LA Font’s new LP, Diving Man, is out November 19 on New Professor Music, the boutique label that’s home to Body Parts, Gothic Tropic and many more of L.A.’s best underground bands. The album is all wry love songs and tales of failing your way through shitty friendships; guitar heroics that recall legends like Pavement, Built to Spill and Sonic Youth; windows-down garage grooves nodding to peers Deerhunter, windows-down garage grooves nodding to peers Deerhunter, King Tuff and Speedy Ortiz; and the bold, witty, unfuckwithably hooky songwriting that belongs uniquely to Danny Bobbe, who on this album establishes himself as the best indie rock songwriter working in Los Angeles right now.
Ghettoblaster recently caught up with Bobbe is discuss the record. This is what he said about it.
When did you begin writing the material for your most recent album?
Some songs pre-date our first album, The American Leagues. The title track “Diving Man” does. I wrote that song and forgot about it. I found an old CDR of some demos and was like “oh yeah, this one.” On the other hand “Onshore” was written a month before the recording session.
What was the most difficult song to take from the initial writing stage through recording and mixing? Why was it so troublesome?
We had the most difficulty recording “Sharks,” which is strange because we had already recorded it once before for a 7-inch. Maybe it was because we were trying to re-envision it and had the last one stuck in our heads. Either way we had to run eleven takes before it started to gel. It paid off though, the freak out section in that song is an album highlight.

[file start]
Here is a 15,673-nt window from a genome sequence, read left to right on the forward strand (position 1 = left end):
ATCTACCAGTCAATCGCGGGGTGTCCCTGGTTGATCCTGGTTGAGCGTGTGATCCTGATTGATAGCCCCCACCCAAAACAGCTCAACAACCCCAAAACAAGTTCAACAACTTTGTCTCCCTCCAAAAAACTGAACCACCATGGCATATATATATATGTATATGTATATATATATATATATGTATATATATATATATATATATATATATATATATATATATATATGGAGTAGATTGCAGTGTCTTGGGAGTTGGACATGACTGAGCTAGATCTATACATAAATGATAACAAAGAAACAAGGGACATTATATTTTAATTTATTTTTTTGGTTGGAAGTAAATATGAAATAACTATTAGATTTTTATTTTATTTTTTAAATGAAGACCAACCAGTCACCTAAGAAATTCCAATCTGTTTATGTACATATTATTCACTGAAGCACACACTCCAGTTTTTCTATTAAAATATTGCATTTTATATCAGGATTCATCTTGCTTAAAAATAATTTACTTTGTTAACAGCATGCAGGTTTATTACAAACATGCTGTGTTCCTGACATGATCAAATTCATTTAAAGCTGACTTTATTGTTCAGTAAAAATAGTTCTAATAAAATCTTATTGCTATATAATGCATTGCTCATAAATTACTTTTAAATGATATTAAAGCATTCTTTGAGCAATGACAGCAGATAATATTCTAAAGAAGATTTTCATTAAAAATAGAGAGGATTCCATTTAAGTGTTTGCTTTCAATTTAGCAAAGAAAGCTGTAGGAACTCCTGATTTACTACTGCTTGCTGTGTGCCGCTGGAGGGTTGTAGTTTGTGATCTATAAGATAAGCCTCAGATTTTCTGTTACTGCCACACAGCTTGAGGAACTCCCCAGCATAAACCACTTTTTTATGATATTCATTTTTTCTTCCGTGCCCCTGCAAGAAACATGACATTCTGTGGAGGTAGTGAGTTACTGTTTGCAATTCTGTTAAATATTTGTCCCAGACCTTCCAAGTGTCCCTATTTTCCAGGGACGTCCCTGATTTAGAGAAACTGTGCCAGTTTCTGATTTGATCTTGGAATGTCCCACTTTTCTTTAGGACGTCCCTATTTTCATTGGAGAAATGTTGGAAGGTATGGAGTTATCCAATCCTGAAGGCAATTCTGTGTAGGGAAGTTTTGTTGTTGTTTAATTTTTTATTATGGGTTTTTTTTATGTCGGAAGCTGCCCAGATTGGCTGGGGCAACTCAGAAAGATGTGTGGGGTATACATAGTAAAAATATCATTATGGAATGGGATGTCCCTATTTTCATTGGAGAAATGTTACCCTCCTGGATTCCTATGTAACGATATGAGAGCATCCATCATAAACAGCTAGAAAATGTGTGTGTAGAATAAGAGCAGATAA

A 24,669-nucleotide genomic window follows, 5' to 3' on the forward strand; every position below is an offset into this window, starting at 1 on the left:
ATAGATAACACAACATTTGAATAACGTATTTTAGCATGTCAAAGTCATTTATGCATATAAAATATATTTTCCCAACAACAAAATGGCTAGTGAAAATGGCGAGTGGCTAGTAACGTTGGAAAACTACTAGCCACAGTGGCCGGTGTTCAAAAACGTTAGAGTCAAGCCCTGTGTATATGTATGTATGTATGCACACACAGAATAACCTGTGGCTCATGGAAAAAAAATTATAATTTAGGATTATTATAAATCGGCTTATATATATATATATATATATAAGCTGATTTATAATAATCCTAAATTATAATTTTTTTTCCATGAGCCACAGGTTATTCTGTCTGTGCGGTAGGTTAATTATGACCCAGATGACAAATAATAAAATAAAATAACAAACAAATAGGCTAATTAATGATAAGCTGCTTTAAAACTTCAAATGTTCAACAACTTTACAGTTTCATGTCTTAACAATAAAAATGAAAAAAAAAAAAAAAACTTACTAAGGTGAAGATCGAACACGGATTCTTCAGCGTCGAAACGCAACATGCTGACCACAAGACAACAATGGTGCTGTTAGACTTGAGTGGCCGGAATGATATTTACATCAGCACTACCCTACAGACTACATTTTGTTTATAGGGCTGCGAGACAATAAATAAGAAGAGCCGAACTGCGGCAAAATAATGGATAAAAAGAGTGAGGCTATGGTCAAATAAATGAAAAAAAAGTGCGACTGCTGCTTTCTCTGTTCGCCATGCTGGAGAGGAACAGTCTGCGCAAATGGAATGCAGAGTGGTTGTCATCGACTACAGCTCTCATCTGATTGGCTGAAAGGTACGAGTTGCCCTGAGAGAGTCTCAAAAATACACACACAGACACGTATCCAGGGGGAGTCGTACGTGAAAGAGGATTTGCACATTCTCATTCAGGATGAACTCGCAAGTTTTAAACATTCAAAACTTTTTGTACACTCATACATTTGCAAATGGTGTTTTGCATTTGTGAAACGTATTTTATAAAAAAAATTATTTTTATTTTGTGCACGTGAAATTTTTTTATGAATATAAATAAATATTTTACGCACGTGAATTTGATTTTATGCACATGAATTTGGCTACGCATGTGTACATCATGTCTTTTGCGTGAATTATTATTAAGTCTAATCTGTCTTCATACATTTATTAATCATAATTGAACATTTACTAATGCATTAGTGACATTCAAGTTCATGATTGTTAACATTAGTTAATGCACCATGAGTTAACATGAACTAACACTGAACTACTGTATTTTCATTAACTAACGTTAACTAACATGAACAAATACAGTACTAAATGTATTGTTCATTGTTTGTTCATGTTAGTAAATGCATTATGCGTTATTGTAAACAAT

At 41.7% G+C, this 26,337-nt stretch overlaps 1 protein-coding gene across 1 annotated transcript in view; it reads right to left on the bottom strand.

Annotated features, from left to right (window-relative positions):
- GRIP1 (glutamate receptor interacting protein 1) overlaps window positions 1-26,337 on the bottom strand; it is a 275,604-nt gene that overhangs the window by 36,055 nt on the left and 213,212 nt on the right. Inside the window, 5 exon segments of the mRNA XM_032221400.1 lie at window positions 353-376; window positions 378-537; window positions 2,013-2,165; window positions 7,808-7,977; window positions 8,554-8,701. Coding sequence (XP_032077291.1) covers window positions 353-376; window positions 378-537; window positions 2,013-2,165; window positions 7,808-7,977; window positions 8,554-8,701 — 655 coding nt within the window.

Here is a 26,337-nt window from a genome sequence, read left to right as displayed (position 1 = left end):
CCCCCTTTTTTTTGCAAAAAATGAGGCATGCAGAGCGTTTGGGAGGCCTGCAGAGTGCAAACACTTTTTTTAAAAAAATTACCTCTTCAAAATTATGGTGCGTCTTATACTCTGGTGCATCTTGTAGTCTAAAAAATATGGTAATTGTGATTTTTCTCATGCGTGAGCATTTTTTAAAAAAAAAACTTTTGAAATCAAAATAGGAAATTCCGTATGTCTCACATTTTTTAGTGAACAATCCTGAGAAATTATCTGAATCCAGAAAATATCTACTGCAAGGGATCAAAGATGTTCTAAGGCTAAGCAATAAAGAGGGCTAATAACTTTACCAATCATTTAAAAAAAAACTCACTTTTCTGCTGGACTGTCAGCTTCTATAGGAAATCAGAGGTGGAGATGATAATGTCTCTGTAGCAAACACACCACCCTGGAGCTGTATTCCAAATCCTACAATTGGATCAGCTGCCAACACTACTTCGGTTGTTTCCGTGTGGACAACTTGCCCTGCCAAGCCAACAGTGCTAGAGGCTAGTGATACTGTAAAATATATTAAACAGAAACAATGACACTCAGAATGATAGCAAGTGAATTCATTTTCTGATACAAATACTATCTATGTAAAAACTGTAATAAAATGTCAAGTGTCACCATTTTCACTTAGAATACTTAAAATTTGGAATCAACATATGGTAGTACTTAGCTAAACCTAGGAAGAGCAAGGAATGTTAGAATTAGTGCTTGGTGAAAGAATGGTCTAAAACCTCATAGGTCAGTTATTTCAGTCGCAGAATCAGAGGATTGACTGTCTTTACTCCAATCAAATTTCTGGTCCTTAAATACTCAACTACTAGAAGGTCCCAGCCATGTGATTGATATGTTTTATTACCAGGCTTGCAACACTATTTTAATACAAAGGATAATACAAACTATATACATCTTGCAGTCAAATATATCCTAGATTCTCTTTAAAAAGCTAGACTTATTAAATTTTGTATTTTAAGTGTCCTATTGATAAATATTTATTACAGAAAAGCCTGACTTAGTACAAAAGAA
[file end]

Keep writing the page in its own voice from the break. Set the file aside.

Which of the songs on the record is most different from your original concept for the song?
“Apollo 10” took on a life of its own. We striped it down to its leanest form and then slowly added arrangements we don’t typically use, like synthesizers, and long tape delays. It turned out way different from the acoustic demo where it started (on YouTube).
Did you have any guest musicians play or sing on the record?
Eric Palmquist, our super talented producer/engineer, has a fun vocal cameo. Keep your ear out for it on “Down the Road.”
What input did Palmquist have that changed the face of the record?
Eric Palqmquist produced the album and really whipped it into shape. It started weeks before we entered the studio. He showed up to practice and was like “guys, that’s your fourth guitar solo in three songs. Lose one.” Without him it would have sounded like The American Leagues, which isn’t a bad thing, but we were going for a richer sound and he brought that to the table.
Is there an overarching concept behind your new album that ties the record together?
It speaks to the time in our lives it was written. Like each lyric represents a moment of time. It’s an album about real people and places.
Have you begun playing these songs live and which songs have elicited the strongest reaction from your fans?
Yes, they’ve all been stage tested. That step is very necessary for us to see what works and what doesn’t. Even what parts of songs work and what we can do without. “Collect the Dust” gets reactions, we often close sets with that song and even have an alternative ending for when its appropriate.
(Check out LA Font here: http://lafontband.com/.)